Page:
1. small lively black-and-white terriers formerly used to dig out foxes
The Collaborative International Dictionary of English v.0.48:
Fox \Fox\ (f[o^]ks), n.; pl. Foxes. [AS. fox; akin to D. vos,
G. fuchs, OHG. fuhs, foha, Goth. fa['u]h[=o], Icel. f[=o]a
fox, fox fraud; of unknown origin, cf. Skr. puccha tail. Cf.
1. (Zool.) A carnivorous animal of the genus Vulpes, family
Canid[ae], of many species. The European fox (V.
vulgaris or V. vulpes), the American red fox (V.
fulvus), the American gray fox (V. Virginianus), and
the arctic, white, or blue, fox (V. lagopus) are
Note: The black or silver-gray fox is a variety of the
American red fox, producing a fur of great value; the
cross-gray and woods-gray foxes are other varieties of
the same species, of less value. The common foxes of
Europe and America are very similar; both are
celebrated for their craftiness. They feed on wild
birds, poultry, and various small animals.
Subtle as the fox for prey. --Shak.
2. (Zool.) The European dragonet.
3. (Zool.) The fox shark or thrasher shark; -- called also
sea fox. See Thrasher shark, under Shark.
4. A sly, cunning fellow. [Colloq.]
We call a crafty and cruel man a fox. --Beattie.
5. (Naut.) Rope yarn twisted together, and rubbed with tar;
-- used for seizings or mats.
6. A sword; -- so called from the stamp of a fox on the
blade, or perhaps of a wolf taken for a fox. [Obs.]
Thou diest on point of fox. --Shak.
7. pl. (Ethnol.) A tribe of Indians which, with the Sacs,
formerly occupied the region about Green Bay, Wisconsin;
-- called also Outagamies.
Fox and geese.
(a) A boy's game, in which one boy tries to catch others
as they run one goal to another.
(b) A game with sixteen checkers, or some substitute for
them, one of which is called the fox, and the rest the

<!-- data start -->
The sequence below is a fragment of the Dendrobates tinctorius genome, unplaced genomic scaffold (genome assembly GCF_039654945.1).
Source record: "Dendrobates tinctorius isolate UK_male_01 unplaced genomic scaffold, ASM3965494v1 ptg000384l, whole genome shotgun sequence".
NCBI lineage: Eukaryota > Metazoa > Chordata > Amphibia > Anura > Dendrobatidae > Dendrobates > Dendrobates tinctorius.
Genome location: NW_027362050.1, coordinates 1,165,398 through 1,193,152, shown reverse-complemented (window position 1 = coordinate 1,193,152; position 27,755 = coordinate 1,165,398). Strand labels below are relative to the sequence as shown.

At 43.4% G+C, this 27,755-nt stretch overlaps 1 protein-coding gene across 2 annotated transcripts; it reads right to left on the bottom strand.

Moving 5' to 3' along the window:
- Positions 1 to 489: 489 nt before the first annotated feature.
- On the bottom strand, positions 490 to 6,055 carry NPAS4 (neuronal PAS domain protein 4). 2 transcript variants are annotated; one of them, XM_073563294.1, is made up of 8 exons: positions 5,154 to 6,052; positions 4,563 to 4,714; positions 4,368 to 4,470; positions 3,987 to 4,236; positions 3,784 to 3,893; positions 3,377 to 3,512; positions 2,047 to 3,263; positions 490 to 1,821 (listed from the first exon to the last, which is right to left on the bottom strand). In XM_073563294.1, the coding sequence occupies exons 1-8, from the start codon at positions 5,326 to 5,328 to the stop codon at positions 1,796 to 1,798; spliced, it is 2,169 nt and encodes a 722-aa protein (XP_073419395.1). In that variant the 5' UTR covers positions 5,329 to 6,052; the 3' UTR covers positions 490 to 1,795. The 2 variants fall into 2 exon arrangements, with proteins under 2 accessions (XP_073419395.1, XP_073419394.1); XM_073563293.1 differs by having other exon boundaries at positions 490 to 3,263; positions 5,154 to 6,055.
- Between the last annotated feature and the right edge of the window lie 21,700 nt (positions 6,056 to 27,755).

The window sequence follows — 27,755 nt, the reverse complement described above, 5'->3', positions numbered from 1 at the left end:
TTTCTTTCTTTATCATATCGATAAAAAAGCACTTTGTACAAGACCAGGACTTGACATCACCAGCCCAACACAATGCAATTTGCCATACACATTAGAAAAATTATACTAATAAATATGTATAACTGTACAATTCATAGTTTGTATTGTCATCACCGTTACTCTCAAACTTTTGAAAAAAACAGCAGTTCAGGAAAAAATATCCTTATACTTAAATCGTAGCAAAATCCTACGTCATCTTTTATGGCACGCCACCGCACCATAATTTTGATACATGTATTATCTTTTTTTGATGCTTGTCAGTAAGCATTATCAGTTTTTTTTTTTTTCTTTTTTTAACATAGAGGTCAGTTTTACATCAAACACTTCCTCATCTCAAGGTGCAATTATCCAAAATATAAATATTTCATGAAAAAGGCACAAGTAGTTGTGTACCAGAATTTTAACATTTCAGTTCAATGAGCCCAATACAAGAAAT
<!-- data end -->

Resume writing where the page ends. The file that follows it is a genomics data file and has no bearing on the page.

geese; the fox, whose first position is in the middle
of the board, endeavors to break through the line of
the geese, and the geese to pen up the fox.
Fox bat (Zool.), a large fruit bat of the genus Pteropus,
of many species, inhabiting Asia, Africa, and the East
Indies, esp. P. medius of India. Some of the species are
more than four feet across the outspread wings. See Fruit
Fox bolt, a bolt having a split end to receive a fox wedge.
Fox brush (Zool.), the tail of a fox.
Fox evil, a disease in which the hair falls off; alopecy.
Fox grape (Bot.), the name of two species of American
grapes. The northern fox grape (Vitis Labrusca) is the
origin of the varieties called Isabella, Concord,
Hartford, etc., and the southern fox grape (Vitis
vulpina) has produced the Scuppernong, and probably the
(a) One who pursues foxes with hounds.
(b) A horse ridden in a fox chase.
Fox shark (Zool.), the thrasher shark. See Thrasher
shark, under Thrasher.
Fox sleep, pretended sleep.
Fox sparrow (Zool.), a large American sparrow (Passerella
iliaca); -- so called on account of its reddish color.
Fox squirrel (Zool.), a large North American squirrel
(Sciurus niger, or S. cinereus). In the Southern
States the black variety prevails; farther north the
fulvous and gray variety, called the cat squirrel, is
Fox terrier (Zool.), one of a peculiar breed of terriers,
used in hunting to drive foxes from their holes, and for
other purposes. There are rough- and smooth-haired
Fox trot, a pace like that which is adopted for a few
steps, by a horse, when passing from a walk into a trot,
or a trot into a walk.
Fox wedge (Mach. & Carpentry), a wedge for expanding the
split end of a bolt, cotter, dowel, tenon, or other piece,
to fasten the end in a hole or mortise and prevent
withdrawal. The wedge abuts on the bottom of the hole and
the piece is driven down upon it. Fastening by fox wedges
is called foxtail wedging.
Fox wolf (Zool.), one of several South American wild dogs,
belonging to the genus Canis. They have long, bushy
tails like a fox.
WordNet (r) 3.0 (2006):
n 1: small lively black-and-white terriers formerly used to dig